There’s only so much that a pair of horses can teach us about being an effective team. So let’s think about an actual human team: a team of athletes. Unlike the horses illustration, this image of “the team” gives us a look at the importance of diversity in a team. While it’s still true that, like a pair of horses, good team members will match each other in diligence and in direction, it does not follow that they should be equal in every way. Imagine having a football team composed entirely of quarterbacks. Sure, you’d have a team with a bunch of excellent arms. But who’s left to catch the football? Who’s there to run it into the endzone?
On the football theme, consider the role of the kicker. At a glance, it may seem like all this team member does is warm up the bench. He doesn’t seem to be good for much. But, when the team is out of time and only needs three more points to win. Well, then you’ll realize why they keep the kicker around.
In the same way, an effective team at the office is not a team of people with identical roles. It’s a team in which everyone has their special part. In which everyone uses their specific set of skills to move the whole lot of them toward their shared goal of victory. Lose your kicker, and you’re out of luck in a tight spot. Lose your office assistant, and who’s left to answer those important phone calls? It doesn’t matter how insignificant the role seems. They’re all necessary to keep the team in their A-game.
It’s from this perspective of an athletic team that we also recognize the need for a team mentality in life. The goal of a team of football players is not to show off individual skills but to use individual skills for the larger goal of making touchdowns. Victory becomes impossible whenever personal goals get in the way of the team-wide mission. A team of coworkers also suffers when one of them starts working with no thought for the others.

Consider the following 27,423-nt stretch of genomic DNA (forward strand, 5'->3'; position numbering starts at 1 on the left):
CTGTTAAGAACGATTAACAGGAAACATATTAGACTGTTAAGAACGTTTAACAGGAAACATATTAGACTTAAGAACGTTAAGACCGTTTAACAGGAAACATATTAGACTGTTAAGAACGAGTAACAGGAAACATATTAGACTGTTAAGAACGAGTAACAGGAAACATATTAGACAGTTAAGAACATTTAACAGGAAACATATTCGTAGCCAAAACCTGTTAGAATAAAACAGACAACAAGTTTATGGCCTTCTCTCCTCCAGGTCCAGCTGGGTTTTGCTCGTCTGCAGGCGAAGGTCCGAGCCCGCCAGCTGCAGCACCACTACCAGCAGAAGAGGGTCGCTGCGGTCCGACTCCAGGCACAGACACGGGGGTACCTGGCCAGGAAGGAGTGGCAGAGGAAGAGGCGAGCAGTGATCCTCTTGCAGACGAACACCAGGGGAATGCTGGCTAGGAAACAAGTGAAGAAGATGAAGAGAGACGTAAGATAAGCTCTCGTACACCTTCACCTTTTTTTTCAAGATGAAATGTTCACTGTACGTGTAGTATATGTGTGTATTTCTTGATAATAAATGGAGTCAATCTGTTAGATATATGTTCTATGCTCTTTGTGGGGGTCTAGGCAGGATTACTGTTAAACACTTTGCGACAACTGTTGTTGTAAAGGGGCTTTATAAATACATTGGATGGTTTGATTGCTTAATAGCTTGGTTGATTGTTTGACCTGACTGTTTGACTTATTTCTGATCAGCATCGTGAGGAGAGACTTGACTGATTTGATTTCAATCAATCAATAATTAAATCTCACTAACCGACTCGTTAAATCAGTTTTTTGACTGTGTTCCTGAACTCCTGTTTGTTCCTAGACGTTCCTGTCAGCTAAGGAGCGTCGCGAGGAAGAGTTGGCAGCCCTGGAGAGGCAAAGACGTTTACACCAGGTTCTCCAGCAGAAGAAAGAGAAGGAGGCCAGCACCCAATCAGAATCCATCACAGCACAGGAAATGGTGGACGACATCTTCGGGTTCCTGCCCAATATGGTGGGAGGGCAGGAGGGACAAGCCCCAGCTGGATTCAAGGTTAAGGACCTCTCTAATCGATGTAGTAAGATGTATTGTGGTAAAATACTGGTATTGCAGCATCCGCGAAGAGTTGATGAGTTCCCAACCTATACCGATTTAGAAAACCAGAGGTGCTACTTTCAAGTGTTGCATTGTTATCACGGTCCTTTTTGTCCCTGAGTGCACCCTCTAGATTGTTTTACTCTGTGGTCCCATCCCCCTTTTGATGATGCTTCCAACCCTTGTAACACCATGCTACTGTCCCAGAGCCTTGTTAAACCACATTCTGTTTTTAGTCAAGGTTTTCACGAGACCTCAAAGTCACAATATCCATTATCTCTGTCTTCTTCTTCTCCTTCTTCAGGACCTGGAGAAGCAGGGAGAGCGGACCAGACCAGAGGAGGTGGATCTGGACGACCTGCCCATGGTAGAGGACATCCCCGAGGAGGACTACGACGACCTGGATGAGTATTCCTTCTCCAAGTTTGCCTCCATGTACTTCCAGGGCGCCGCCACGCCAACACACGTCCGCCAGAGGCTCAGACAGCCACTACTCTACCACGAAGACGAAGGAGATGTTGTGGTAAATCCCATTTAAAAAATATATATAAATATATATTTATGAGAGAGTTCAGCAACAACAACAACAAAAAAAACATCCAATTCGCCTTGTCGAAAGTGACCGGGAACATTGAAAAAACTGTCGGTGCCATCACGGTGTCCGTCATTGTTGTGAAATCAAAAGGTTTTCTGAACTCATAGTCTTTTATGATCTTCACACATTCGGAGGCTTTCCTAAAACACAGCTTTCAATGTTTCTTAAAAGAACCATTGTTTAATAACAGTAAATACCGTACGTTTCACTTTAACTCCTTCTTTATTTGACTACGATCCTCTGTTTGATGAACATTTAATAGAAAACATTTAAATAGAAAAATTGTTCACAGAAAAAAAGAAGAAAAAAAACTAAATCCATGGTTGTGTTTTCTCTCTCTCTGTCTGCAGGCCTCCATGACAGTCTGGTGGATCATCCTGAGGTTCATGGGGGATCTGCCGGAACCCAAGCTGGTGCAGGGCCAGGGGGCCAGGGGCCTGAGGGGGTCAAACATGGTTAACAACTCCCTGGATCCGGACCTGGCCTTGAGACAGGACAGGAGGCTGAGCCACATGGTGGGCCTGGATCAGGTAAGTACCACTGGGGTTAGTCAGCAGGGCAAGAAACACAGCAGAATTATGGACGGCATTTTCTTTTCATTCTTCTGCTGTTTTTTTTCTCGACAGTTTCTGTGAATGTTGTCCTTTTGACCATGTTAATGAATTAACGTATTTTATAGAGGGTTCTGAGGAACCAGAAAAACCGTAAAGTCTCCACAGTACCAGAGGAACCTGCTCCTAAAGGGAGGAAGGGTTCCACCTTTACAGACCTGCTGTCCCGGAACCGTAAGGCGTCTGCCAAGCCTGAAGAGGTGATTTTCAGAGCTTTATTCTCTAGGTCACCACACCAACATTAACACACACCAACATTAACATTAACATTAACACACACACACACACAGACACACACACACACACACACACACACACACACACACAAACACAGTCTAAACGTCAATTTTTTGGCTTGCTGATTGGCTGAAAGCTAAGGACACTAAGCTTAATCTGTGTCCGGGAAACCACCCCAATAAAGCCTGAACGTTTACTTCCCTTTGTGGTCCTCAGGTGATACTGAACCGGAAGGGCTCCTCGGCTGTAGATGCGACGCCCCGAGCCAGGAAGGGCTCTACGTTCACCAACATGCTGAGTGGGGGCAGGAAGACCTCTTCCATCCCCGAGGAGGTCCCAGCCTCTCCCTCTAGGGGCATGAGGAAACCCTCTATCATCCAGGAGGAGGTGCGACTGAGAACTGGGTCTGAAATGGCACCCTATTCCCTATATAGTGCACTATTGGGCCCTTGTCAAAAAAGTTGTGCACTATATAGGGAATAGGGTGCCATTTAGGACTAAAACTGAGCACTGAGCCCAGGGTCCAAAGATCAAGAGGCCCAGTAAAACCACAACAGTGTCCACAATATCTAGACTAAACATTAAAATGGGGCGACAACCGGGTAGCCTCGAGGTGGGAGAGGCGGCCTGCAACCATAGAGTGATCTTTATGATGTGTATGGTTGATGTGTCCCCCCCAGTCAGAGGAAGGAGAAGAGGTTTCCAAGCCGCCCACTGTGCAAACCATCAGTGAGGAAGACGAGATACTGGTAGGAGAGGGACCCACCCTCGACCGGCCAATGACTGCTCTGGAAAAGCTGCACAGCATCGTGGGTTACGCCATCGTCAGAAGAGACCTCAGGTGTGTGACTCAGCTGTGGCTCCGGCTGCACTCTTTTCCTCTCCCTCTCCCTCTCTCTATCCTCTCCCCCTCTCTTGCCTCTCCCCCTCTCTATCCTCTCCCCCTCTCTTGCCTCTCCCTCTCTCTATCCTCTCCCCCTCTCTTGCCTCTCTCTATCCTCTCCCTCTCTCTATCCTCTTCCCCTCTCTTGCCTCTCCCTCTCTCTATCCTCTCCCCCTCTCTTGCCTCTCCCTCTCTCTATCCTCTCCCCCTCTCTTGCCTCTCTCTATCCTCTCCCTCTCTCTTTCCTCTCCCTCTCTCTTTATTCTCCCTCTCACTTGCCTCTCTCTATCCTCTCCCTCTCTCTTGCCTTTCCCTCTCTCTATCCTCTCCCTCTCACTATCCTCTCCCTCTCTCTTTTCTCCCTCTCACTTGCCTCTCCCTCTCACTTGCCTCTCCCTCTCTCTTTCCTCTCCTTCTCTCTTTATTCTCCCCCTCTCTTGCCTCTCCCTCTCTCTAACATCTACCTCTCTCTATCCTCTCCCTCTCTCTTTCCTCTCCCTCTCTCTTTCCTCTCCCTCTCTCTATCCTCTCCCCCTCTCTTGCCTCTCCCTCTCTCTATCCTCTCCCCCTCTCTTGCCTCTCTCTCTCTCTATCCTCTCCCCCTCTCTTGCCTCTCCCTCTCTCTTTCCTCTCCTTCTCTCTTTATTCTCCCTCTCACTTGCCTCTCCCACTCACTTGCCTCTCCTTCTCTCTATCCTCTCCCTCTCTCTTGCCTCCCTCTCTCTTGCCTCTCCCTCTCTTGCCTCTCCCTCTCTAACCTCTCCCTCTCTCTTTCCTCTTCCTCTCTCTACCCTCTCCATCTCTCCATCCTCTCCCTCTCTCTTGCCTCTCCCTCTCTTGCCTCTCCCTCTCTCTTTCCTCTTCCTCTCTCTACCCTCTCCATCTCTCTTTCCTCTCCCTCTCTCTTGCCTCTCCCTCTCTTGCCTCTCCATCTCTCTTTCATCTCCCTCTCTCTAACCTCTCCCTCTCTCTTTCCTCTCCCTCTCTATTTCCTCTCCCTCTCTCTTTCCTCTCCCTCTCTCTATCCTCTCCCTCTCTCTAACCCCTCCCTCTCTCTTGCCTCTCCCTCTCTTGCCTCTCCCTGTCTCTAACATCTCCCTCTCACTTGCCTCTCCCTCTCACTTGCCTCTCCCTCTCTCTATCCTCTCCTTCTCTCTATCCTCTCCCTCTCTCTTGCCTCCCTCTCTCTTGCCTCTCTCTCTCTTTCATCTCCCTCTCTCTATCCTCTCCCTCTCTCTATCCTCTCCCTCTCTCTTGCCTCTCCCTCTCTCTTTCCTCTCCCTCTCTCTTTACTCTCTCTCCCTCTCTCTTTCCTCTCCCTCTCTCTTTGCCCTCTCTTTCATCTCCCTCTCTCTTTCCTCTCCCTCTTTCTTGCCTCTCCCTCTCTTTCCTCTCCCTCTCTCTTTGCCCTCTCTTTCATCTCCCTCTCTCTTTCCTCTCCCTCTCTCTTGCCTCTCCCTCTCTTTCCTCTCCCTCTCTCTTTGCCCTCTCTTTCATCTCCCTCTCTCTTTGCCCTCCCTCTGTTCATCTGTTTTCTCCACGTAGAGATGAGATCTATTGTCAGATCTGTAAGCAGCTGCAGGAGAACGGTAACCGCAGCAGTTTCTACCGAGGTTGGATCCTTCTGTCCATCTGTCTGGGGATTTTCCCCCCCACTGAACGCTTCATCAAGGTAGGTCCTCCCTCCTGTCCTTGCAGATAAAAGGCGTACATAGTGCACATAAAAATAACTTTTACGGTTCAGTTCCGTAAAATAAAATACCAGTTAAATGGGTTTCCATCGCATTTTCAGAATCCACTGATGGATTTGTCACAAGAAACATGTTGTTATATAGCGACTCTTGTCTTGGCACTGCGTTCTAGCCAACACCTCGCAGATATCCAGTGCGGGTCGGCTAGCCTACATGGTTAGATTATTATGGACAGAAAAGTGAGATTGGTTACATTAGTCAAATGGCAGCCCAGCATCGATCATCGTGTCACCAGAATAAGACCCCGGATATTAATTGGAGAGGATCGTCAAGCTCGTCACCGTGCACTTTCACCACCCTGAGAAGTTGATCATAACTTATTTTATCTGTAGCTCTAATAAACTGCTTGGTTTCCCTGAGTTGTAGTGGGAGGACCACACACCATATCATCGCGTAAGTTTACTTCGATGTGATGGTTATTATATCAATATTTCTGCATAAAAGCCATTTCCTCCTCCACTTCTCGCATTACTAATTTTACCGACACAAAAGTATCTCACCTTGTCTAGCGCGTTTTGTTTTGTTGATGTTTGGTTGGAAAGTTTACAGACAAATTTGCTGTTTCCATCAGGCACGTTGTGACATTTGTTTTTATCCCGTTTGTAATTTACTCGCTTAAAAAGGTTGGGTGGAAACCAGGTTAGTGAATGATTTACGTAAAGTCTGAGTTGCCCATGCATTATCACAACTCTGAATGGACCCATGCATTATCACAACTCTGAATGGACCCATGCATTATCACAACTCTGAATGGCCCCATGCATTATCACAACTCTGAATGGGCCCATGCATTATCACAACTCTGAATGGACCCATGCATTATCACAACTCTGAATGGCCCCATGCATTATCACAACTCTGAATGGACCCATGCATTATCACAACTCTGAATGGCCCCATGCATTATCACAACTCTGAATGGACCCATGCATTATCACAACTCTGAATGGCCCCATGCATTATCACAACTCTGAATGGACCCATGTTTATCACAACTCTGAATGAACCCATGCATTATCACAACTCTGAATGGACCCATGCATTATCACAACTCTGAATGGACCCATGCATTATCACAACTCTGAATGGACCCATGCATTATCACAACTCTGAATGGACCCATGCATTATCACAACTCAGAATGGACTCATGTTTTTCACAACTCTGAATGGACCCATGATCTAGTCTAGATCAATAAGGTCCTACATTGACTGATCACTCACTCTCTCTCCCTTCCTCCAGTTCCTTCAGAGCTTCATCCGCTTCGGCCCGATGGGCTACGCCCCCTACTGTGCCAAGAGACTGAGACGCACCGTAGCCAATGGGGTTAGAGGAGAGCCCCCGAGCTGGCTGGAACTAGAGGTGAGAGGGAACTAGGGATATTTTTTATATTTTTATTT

All in the Family
We’ve talked about horses. We’ve talked about football teams. Now, let’s talk about one more unit that gives us a pretty good picture of what it means to be a team: the family unit. A couple weeks ago, we discussed how the idea of family applies to work relationships. Today we’re turning our attentions to how this same idea applies to the concept of a team.
Regardless of what your specific family is like, you probably have an idea of what an ideal family looks like. The family members in this ideal family have some sort of shared mission. They have a mutual understanding that, when they interact with people outside of their family, they are representing not only themselves as individuals but the family as a whole. Well-trained kids know that their attitudes reflect positively or negatively on their parents. Smart parents know that the way they talk and act in public can come back to affect their spouses or kids for good or for ill. The family isn’t just about looks, though. It’s about integrity among themselves in private as well as in public. Not only do they act in a way that reflects well on their family but, at home, they also live in a way that deserves that positive representation.
In the same way, the best-functioning teams also have a sense of shared purpose and an understanding that they are all representing each other to there sphere of business. The rudeness of one team member can lead to negative repercussions for other team members. That’s why the best teams start by treating one another well. If they can’t do that, they have no business doing business.
All of this stems from the one value that is core to the best teams and the best families: commitment. Just like the best family members, the best team members are in this thing for the long haul, and they’re not about to back out just because things are getting rough.
Back to You
So now we’ve talked about horses, athletic teams, and families. What image will best help you as you strive to become a better member of your team? Whichever one you choose to contemplate, remember that the key to becoming a dream team is remembering that you’re not working for yourself but for the greater cause of the company. Because of that, you’ve gotta be unified, and you’ve gotta have each other’s backs.